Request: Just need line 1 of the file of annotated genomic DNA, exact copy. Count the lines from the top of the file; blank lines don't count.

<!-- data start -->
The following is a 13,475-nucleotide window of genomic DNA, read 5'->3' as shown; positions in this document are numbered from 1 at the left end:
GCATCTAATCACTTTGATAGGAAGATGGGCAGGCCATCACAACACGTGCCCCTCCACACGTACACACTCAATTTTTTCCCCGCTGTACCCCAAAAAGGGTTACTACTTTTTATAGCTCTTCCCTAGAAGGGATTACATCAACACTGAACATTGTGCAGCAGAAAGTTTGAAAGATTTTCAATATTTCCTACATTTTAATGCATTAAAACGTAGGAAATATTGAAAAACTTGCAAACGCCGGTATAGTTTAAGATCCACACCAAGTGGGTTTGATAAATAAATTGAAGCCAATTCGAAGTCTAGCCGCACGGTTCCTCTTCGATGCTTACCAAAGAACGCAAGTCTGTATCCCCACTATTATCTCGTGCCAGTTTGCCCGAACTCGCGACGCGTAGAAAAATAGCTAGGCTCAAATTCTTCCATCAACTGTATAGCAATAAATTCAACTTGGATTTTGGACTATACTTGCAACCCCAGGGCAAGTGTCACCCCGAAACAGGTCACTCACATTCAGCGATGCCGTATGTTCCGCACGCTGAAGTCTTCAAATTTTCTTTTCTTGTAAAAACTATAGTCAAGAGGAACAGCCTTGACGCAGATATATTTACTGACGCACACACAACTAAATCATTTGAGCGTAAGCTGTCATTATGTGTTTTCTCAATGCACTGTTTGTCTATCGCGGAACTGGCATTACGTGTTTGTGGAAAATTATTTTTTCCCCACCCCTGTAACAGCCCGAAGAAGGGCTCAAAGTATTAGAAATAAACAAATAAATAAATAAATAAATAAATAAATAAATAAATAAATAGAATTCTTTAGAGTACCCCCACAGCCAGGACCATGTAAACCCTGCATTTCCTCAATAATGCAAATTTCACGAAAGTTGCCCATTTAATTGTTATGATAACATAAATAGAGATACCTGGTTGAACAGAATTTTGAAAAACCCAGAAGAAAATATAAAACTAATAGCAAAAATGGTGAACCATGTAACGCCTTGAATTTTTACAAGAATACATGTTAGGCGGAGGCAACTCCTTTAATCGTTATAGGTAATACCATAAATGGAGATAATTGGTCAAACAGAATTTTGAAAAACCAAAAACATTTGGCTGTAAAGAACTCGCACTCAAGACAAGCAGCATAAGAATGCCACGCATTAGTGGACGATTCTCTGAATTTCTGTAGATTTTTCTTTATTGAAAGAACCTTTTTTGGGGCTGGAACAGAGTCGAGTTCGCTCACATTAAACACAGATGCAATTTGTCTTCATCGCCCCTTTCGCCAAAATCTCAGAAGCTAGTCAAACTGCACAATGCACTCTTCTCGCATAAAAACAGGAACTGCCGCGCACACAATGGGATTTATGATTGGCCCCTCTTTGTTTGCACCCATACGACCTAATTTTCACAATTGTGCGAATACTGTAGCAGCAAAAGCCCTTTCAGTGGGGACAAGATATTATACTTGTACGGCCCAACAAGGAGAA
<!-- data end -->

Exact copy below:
The following is a 13,475-nucleotide window of genomic DNA, read 5'->3' as shown; positions in this document are numbered from 1 at the left end: